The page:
…someone trying to steal my lunch. Turns out, humans are not the only ones wary of peeping Toms; new research shows raven can imagine being spied on by a competitor.
The other day my friend and I were having a very merry time at the thrift store when, without cause or provocation, this women decides to up and ruin our trip. Well really, she simply spotted the same gorgeous caste iron dutch oven that my friend wanted and reached it first, but the consequence was the same (it was a tragically beautiful dutch oven). This dynamic-my friend having her own intentions (to obtain and own that dutch oven for herself) and recognizing that this other women had her own intentions (to obtain and own that dutch oven for herself) is something so second nature to being human we rarely give it any thought. But the ability to attribute mental states to those around us is an incredibly profound and complex cognitive task. Understanding if this ability, called Theory of Mind, exists in other animals has been among our top interest as ethologists.
Like other corvids, ravens cache food and, as a consequence, run the risk of their caches being stolen by others. It has long been known that if ravens can see that they are being watched, they behave differently when it comes to caching than if they are alone. This is interesting, but doesn’t necessarily speak to whether they posses theory of mind because of the confounding effect of “gaze cues”. Basically, the correlation between head cues and competitor behavior make skeptics doubtful about non-human animals having the ability to know what others might be seeing. So raven master Thomas Bugnyar and his colleagues Reber & Bruckner recently published an elegant study to address just this issue.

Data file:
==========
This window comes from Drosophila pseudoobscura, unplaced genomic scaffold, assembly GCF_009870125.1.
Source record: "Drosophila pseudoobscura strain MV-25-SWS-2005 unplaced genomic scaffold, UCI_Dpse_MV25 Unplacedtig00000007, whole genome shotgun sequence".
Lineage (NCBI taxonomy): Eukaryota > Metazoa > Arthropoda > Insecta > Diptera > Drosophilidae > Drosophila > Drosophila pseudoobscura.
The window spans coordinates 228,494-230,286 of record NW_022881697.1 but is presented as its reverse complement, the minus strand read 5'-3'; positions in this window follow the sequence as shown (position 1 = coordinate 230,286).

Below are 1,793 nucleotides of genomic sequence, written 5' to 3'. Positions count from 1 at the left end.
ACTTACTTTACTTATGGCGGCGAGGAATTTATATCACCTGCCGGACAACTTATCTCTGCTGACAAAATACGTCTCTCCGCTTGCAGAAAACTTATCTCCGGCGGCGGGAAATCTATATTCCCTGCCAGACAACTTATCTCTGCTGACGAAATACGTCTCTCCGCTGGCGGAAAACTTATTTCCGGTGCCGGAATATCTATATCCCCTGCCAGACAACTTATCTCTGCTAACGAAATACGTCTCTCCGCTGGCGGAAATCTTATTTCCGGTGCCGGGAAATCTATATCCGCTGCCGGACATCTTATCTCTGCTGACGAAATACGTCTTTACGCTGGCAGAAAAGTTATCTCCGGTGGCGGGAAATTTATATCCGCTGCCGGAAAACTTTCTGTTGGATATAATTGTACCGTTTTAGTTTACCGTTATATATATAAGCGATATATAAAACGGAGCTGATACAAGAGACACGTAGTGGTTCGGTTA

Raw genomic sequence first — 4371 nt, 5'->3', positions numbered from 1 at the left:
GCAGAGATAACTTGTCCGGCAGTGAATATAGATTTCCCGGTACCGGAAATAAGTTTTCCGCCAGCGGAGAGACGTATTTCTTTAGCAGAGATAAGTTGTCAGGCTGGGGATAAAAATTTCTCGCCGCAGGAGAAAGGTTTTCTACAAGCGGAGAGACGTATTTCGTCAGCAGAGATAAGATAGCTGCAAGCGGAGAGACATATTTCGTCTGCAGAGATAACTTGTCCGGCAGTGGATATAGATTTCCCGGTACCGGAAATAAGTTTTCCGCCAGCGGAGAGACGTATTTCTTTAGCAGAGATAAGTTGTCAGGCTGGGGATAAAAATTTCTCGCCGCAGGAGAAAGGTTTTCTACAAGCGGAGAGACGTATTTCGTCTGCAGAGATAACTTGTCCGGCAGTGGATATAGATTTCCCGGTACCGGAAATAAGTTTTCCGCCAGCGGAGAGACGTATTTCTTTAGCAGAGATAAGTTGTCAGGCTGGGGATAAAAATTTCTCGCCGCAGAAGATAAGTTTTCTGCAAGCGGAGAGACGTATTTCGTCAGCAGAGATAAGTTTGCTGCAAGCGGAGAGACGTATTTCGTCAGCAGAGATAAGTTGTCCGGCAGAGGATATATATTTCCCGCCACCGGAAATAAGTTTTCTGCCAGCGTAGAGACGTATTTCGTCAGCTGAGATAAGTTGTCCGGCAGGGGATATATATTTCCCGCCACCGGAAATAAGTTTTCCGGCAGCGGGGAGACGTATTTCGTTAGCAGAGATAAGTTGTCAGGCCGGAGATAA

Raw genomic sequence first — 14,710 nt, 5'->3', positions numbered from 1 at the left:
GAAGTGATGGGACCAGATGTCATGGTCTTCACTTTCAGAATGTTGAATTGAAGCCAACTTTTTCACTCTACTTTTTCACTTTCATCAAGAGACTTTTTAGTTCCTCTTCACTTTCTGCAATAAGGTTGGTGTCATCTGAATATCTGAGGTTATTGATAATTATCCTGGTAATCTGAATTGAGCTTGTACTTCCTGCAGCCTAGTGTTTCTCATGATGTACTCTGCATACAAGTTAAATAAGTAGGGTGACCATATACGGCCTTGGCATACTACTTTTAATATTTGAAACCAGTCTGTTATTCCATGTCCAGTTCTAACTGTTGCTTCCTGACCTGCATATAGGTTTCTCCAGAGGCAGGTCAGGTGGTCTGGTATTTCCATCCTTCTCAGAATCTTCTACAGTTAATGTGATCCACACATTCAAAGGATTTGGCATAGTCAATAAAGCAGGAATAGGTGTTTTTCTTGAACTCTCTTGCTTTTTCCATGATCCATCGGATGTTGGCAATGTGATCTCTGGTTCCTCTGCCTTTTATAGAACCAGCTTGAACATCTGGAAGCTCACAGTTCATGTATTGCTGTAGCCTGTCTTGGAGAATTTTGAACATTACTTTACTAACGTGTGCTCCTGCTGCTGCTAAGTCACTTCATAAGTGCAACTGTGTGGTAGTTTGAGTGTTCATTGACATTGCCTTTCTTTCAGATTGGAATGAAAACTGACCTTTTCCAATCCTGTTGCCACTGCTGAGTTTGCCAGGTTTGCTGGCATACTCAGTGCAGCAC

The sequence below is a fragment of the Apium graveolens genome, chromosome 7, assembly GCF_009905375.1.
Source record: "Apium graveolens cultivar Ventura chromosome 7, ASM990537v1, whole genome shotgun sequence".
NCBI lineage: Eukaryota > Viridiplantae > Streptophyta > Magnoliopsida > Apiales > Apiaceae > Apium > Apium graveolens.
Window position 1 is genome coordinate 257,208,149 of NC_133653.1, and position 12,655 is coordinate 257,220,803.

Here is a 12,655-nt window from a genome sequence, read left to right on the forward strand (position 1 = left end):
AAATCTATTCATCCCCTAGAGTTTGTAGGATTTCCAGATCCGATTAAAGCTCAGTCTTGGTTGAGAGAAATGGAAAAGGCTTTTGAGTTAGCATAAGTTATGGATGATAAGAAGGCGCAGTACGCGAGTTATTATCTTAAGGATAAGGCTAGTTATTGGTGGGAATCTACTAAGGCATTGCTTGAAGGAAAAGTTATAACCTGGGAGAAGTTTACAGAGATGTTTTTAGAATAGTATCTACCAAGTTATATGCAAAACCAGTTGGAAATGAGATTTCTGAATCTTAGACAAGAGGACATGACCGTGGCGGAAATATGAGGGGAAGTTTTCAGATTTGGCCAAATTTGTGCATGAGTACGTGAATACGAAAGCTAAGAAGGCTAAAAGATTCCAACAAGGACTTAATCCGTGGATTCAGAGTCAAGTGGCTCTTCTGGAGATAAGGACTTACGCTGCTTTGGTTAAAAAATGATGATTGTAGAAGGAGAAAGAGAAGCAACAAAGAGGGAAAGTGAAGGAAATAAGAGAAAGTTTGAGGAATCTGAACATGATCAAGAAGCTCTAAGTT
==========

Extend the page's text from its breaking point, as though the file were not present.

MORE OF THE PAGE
By training captive ravens to look through a peephole, and then allowing them to cache food with the peephole opened or closed, the researchers were able to show that ravens behaved as if they were being watched when they could hear ravens and the hole was open, but not when they could hear ravens but the peephole was closed. What this suggests is that ravens are capable of remembering their own experience of looking through a peephole to see into another room, and can imagine that another bird might be doing the same thing even if they cannot see this bird.
Theory of mind and imagination (which are not mutually exclusive) are the cornerstones of what makes for a powerful cognitive toolkit and have long been thought to be uniquely human. As we continue to build on the body of work showing non-human primates, corvids and some other animals posses some of the same skills we do, many will be challenged to redefine what it means to be human. Personally, framing the question that way doesn’t interest me. To me the more interesting question is not how are humans different from ravens, but how are we the same and why? What is it about being human and being raven that make possessing imagination important? Fortunately there is still loads more research to be done, and when it comes to teasing out this question I can only imagine the possibilities.
Bugnyar, T., Reber, S.A., and Buckner, C. (2016) Ravens attribute visual access to unseen competitors. Nature Communications 7. doi:10.1038/ncomms10506